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For Down Syndrome Awareness Month, help us beat the myths and prejudice

October 10, 2012

In honor of Down Syndrome Awareness Month, please welcome our guest contributor, Eliana Tardio. Eliana is the mother of two children with Down syndrome. Her advocacy work has been nationally and internationally highlighted. She works as a Family Specialist for the Early Steps program of the State of Florida, and she spreads the word about the benefits of inclusion in several well-known web platforms in both English and Spanish. This article is part of her October Awareness carnival for Down syndrome featured on her personal blog

Down syndrome is a chromosomal condition caused by an extra copy of chromosome 21. The Center for Disease Control and Prevention estimates that one in every 691 newborns in the United States is born with Down syndrome. Although it was initially diagnosed by John Lang Down in 1866, it wasn’t until 1959 that the origin of the syndrome was clinically discovered by Jerome Lejeune.

But, even though we’ve known the medical causes of Down syndrome for more than 100 years, we still haven’t learned enough about the human beings living with it. We have so much more to discover about the possibilities these individuals have to offer, and how we can support and uphold their dignity. After all, change comes slowly, and unfortunately, myths and stigmas are still prevalent in most peoples’ minds when they think about those with Down syndrome.

People with Down syndrome used to be institutionalized or hidden away, as they were considered a genetic mistake. But eventually the power of love of their families has demonstrated that providing a natural environment for development, free of prejudice, is the best way to empower their unique abilities.

We, as parents or siblings, are always promoting our family members with Down syndrome as typical individuals. We have faith in them and we know they can live full lives with the support and acceptance of their communities. Even so, this is still a new idea for many who haven’t interacted with or experienced life with an individual with Down syndrome. They are still prisoners of their own prejudice.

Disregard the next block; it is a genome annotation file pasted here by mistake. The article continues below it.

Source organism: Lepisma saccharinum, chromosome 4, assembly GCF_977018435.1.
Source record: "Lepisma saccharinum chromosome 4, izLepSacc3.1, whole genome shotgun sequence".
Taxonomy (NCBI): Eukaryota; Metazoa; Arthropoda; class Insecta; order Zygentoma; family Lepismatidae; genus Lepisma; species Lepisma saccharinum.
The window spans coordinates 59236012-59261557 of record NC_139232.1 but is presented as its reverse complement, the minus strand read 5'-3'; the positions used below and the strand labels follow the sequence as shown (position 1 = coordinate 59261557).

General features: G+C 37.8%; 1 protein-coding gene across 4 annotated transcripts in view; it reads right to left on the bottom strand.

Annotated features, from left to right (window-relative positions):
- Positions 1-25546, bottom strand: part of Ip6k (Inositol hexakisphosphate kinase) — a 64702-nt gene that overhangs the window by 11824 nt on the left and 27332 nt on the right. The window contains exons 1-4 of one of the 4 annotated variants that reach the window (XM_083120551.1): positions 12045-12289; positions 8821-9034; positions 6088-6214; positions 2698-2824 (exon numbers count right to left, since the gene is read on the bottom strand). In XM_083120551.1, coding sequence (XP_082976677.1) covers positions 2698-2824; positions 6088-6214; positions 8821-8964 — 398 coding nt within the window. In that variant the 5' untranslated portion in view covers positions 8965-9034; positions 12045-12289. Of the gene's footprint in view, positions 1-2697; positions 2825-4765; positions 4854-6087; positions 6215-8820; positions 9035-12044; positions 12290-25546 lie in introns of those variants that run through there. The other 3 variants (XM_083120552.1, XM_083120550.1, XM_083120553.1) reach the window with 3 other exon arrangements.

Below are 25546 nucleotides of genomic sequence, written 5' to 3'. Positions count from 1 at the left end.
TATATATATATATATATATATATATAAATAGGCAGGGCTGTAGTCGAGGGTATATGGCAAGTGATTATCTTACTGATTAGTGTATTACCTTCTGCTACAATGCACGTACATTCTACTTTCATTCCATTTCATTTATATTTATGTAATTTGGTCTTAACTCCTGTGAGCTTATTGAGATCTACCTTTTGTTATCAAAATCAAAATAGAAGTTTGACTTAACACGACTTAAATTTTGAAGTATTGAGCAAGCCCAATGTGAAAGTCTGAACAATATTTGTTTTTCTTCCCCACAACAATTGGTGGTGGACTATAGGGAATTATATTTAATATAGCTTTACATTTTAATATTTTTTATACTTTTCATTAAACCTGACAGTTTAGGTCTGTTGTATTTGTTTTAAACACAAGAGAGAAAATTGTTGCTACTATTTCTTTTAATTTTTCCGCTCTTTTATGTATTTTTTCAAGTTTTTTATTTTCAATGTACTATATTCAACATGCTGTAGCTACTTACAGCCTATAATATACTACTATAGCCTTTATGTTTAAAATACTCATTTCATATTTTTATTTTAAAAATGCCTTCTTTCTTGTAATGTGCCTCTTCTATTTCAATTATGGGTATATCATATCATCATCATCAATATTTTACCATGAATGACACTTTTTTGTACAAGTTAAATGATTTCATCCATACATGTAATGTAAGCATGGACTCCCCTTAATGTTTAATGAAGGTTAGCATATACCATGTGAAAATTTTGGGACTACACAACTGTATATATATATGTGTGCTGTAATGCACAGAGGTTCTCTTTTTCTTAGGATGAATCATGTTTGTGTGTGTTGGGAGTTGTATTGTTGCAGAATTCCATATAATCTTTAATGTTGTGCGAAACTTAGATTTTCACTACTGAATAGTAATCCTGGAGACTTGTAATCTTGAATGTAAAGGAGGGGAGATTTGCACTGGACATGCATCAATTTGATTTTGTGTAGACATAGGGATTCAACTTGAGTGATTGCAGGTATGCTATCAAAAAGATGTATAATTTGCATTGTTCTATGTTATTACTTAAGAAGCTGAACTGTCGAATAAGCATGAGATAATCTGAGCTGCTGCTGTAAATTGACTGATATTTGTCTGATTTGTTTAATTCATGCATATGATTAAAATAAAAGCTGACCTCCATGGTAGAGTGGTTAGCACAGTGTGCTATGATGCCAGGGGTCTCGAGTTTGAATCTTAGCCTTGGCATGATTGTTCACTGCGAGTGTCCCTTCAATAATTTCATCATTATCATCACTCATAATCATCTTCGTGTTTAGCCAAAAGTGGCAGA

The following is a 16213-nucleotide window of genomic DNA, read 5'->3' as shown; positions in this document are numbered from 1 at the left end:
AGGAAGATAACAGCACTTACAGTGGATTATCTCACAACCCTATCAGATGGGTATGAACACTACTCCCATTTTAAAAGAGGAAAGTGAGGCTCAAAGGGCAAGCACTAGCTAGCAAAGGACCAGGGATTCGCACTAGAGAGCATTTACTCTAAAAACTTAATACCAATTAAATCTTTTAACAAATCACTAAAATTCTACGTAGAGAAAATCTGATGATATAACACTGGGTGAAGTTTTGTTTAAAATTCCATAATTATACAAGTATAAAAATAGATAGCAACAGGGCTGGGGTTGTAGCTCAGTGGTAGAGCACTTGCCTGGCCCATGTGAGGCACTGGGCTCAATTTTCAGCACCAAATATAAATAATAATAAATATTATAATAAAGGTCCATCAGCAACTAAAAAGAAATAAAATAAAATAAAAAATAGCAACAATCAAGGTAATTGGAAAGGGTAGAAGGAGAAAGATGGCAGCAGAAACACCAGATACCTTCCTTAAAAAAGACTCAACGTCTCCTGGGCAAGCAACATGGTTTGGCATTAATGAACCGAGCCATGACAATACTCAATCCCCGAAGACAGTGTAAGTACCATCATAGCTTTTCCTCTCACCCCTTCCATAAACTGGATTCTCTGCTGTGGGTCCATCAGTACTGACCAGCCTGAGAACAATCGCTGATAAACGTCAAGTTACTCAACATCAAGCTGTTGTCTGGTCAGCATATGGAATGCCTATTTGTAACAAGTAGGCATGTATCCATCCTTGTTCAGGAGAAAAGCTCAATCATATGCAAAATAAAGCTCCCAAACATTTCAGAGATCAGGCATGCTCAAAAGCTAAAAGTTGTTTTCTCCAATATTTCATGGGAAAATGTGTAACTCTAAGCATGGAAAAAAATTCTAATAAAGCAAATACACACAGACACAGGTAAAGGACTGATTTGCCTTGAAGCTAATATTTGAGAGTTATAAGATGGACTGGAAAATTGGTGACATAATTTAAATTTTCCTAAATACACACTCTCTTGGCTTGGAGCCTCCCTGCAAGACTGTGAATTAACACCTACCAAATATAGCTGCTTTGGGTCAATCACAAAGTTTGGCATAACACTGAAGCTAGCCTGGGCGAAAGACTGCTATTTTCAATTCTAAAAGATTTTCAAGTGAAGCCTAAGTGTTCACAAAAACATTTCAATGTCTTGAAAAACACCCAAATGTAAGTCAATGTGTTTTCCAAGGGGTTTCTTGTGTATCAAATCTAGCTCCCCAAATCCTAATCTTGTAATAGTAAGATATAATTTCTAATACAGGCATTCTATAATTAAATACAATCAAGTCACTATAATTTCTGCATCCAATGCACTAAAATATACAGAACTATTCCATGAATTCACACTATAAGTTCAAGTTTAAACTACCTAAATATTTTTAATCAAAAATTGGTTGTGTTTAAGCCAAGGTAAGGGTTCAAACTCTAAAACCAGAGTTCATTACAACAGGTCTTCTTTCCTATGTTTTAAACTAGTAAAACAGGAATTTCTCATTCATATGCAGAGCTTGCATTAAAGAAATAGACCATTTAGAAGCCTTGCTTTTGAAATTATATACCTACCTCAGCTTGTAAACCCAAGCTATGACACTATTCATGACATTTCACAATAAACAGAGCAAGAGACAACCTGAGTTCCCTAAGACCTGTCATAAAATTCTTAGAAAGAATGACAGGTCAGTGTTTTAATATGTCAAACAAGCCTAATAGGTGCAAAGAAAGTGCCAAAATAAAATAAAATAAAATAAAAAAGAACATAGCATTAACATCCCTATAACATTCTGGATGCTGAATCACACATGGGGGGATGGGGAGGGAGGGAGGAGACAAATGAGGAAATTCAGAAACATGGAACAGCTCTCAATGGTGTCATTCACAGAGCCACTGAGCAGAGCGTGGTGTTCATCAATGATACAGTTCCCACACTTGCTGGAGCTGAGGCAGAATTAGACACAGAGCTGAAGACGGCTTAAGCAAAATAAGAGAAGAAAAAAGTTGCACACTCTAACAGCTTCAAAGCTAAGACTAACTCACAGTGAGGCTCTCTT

This is the main reason why every October, as parents and relatives, we devote ourselves to raising awareness about Down syndrome.

Things that everybody should know about people with Down syndrome and their loved ones:

  • They grow and develop just like everyone else, but outside of developmental charts and timelines. They grow at their own pace, but they surely achieve their personal goals.
  • Being “normal” doesn’t necessarily mean following the pack. Being normal is living free of prejudice, to be able to open your mind to accept that life is perfect in all its expressions. They are not broken. They are more like you than they are different, and they have unique ways to live and love.
  • As parents we don’t expect people to treat our children differently, but to accept them and make adjustments that will provide them the opportunity to become useful individuals in their communities.
  • They don’t suffer. They are not sick or contagious. They have a unique way of living and adapting to a world where the majority of people have one less chromosome than they do.
  • They have individual abilities and limitations, just like everyone else.
  • They have unique personalities. The extra chromosome doesn’t dictate how they behave.
  • They do their best, every day, to complete tasks that may look simple to you. Respect their effort and don’t humiliate them. Don’t use the words “mongoloid” or “retarded” to label them.
  • Most of them graduate from school and follow technical or professional careers. They learn and succeed when opportunities are given to them.
We’re looking for leaders, for open minded people who don’t necessarily need to live with Down syndrome in order to understand it. We work hard every day for inclusion, but we can't do it without the support of our communities.

We are looking for parents who relate to the love we feel for our children, not because they have special needs, but because they are our children. We don’t love them more because they have an extra chromosome. We love them because of who they are: our kids. Parents who understand and appreciate that can educate their children about similarities, and help them understand that in a more perfect world, there is a place for everyone.

So this October, we invite you to cross the mental line of prejudice that so many of us have  inherited when it comes to Down syndrome. Embrace the adventure of diversity, and the universality of love. This is a great time to start!